The difference in income was fairly dramatic. What would happen, however, when a retiree outlived the 20-year life expectancy? No problem. Someone in the annuity pool would have been kind enough to die young. No one knew how long he or she would live, but for large enough groups, the averages worked pretty well. And therein lay the problem. For averages to work, all participantsí assets needed to revert to the pool upon their demise, leaving no estate to pass on to oneís offspring. Still the answer seemed obvious. The difference between $20,000 and $60,000 per year was big. In many cases, spending principal was a necessity.

During the decade 1975-1984, long-term government bonds yielded an average of 10.3 percent. In this environment, $1,000,000 would generate $103,000 per year using interest only. The 20-year, single-life-only annuities would generate about $120,000 per year. The percentage differential was nowhere near as great, and those who selected the interest-only option could leave an estate of $1 million.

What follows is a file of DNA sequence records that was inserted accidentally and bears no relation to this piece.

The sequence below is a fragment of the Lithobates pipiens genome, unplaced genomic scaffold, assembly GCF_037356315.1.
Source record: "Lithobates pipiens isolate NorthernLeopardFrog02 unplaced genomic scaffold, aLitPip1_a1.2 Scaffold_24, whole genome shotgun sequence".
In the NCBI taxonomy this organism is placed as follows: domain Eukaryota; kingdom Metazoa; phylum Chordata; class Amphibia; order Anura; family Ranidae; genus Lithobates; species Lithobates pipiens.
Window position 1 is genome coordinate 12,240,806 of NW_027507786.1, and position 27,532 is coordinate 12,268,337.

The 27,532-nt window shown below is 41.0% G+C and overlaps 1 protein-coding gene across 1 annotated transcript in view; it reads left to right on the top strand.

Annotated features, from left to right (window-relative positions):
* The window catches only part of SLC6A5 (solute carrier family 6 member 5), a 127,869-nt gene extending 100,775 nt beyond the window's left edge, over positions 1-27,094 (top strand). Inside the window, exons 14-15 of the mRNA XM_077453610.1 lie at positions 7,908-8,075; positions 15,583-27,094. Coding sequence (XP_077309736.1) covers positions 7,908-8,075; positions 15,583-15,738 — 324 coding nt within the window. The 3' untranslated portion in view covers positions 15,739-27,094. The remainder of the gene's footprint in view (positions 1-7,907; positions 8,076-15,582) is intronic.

Pilotsí defined-contribution plans were renegotiated. Lump-sum payments became options on retirement. New plans did not offer a variable-annuity option. Unfortunately, the interest rate environment of the late 1970s and 1980s reversed again. The effect can be seen in the following income comparison for bonds vs. variable annuities under different interest-rate scenarios:

$ Annual Payment Per $1 million

And 20-Year Life

10%   

Bond Fund   

100,000

 

Variable Annuity   

117,459

5%   

Bond Fund   

50,000

 

Variable Annuity   

80,242

4%   

Bond Fund   

40,000

 

Variable Annuity   

73,581

2%   

Bond Fund   

20,000

 

Variable Annuity   

61,156